Arts

Television Review

‘New Edition Story’ is a faithful retelling of the group’s highs and lows

From left: Woody McClain, Elijah Kelley, Algee Smith, Luke James, Keith Powers, and Bryshere Gray in “The New Edition Story.”
Bennett Raglin/BET
From left: Woody McClain, Elijah Kelley, Algee Smith, Luke James, Keith Powers, and Bryshere Gray in “The New Edition Story.”

The R&B group New Edition blazed a trail through pop in the 1980s; their catchy songs, synchronized moves, and fresh-faced appeal were all building blocks of the boy-band concept. Ricky Bell, Michael Bivins, Bobby Brown, Ronnie DeVoe, and Ralph Tresvant came up from the Orchard Park projects in Roxbury to rule radio, and while ego clashes and substance-abuse issues ruptured them (and led to the addition of another member, D.C.-born belter Johnny Gill), their legacy can be heard in R&B-tinged pop songs and teenage screams over acts like One Direction and 5 Seconds of Summer.

“The New Edition Story,” a three-night miniseries that premieres on BET Tuesday, chronicles the group’s history through its eventual reunion performance at a BET special in 2005. While the story it tells is as old as pop music — a group of talented people stumbles, sometimes because of ego and sometimes because of external factors, while making great songs — “The New Edition Story,” which credits all six members of the group as executive producers, tells the story with verve and charm, meticulously re-creating videos and photo shoots and, more notably, creating rootable characters out of already-familiar stars.

The first night opens with a brawl, a re-creation of the onstage melee that happened during a stop on the band’s 1997 reunion tour. But from there, it throws back to when the group was just starting out in the Orchard Park projects, when their interest in singing and dancing solidified into a career. This first episode is full of charm, with the young actors playing the fresh-faced fivesome acting like, well, kids as they achieve No. 1 songs and radio airplay. Near the end of that episode, the young men transform into their older counterparts — and that’s when the trouble really takes hold.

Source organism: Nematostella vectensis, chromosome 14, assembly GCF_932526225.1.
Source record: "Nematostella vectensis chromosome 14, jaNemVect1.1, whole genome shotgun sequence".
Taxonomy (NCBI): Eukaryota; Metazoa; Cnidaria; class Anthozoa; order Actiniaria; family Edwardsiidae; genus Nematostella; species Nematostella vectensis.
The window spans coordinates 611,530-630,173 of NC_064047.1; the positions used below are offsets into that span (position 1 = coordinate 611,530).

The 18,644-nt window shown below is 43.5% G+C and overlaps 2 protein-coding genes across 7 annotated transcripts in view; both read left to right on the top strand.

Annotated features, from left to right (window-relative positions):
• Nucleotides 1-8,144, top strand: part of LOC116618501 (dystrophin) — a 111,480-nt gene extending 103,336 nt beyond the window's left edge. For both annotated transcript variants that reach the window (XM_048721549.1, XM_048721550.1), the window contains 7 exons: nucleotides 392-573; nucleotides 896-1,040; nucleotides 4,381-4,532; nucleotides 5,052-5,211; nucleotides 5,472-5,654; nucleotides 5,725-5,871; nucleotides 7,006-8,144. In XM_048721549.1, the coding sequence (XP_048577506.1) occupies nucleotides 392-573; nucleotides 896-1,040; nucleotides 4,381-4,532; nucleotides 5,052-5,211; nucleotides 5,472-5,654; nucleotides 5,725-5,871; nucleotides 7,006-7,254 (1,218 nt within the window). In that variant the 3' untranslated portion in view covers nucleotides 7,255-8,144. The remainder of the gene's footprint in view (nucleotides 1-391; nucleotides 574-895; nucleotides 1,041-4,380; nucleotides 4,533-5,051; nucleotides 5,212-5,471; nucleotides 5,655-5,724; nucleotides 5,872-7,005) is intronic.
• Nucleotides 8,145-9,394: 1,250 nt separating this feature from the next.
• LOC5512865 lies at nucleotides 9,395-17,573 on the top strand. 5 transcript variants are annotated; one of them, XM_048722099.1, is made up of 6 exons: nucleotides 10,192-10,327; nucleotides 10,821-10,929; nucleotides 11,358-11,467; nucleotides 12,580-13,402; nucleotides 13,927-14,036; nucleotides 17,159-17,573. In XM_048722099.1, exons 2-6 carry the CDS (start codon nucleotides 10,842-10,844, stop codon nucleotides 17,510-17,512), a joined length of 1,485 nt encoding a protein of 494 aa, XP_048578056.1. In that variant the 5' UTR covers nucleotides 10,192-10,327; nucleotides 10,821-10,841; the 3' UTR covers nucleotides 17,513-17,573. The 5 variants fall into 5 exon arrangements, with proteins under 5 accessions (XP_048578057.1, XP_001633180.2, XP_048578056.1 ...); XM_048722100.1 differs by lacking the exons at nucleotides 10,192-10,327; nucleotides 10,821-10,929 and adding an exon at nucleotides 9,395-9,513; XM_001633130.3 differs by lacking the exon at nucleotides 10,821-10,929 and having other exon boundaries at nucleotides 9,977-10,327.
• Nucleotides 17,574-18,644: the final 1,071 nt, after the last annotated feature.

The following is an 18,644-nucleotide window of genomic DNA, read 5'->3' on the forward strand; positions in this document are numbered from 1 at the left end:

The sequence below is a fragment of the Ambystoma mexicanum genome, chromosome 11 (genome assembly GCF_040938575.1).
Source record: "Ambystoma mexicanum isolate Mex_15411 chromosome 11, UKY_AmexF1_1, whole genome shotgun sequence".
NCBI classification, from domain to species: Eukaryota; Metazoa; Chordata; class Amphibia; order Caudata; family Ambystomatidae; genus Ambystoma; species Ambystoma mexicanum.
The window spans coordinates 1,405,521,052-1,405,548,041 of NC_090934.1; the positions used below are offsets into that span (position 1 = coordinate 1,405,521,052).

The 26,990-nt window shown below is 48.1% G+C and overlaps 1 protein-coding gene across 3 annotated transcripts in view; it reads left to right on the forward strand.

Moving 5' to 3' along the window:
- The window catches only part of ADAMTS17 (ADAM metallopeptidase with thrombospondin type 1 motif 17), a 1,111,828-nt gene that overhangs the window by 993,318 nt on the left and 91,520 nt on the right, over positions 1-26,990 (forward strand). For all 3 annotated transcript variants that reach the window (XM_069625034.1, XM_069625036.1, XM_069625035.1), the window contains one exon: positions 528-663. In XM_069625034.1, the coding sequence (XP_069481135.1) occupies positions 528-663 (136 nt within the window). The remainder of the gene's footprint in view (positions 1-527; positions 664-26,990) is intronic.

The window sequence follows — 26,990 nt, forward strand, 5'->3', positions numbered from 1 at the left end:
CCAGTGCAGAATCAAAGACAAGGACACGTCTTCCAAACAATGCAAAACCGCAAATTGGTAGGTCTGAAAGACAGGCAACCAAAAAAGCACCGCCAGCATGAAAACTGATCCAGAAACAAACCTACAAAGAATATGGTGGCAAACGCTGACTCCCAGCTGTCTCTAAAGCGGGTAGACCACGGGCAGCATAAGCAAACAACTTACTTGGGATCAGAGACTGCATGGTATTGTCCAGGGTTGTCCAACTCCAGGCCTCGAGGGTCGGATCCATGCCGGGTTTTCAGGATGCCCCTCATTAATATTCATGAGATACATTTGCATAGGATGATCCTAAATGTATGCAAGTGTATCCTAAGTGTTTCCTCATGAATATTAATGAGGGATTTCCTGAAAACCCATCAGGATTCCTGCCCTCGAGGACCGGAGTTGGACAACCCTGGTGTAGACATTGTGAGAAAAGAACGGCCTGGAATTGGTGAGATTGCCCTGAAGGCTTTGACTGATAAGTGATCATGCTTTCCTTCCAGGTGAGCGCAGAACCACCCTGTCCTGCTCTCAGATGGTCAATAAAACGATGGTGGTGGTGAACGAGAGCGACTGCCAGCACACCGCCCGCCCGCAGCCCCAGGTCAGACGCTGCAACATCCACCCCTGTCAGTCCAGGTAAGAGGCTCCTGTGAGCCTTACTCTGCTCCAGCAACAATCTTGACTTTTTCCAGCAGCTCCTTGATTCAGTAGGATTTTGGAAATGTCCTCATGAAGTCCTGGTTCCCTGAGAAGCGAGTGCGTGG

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Certain aspects of their narrative pop out. The importance of Brooke Payne, the manager-choreographer who shepherded the group through its early years, is brought to the fore, with Wood Harris (“The Wire,” “Remember The Titans”) radiating a paternal-yet-cool vibe even when his character is ousted from the band’s employ. The sacrifices of Tresvant, the silky-voiced de facto lead singer in the band’s early days, are presented matter-of-factly by Algee Smith, and when Gill (portrayed by R&B upstart Luke James) joins the group, watching his trepidation turn to camaraderie elicits a sigh of relief. The story of how the boys — and, later, men — were treated shoddily by the companies and executives who brought them to the top of pop’s heap in the 1980s runs throughout the miniseries, with the band’s first royalty check, for $1.87, being only the first of a series of indignities.

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And then there’s Brown, the group’s firebrand and the first to exit, who’s played by newcomer Woody McClain with pinpoint accuracy. Brown’s many travails are portrayed plainly, and with just enough sympathy to make the viewer feel for him while also feeling for his bandmates. That all six members of New Edition had a hand in the miniseries’s genesis likely helped shape the nuanced depiction of the band’s successes and stumbles; thanks to fine performances by the actors and New Edition’s killer songs, though, “The New Edition Story” rises above the typical musical biopic.

The New Edition Story

Starring: Luke James, Woody McClain, Elijah Kelley, Bryshere Y. Gray, Algee Smith, Keith Powers, Wood Harris

On: BET, Jan. 24-26 at 9 p.m.

Maura Johnston can be reached at maura@maura.com.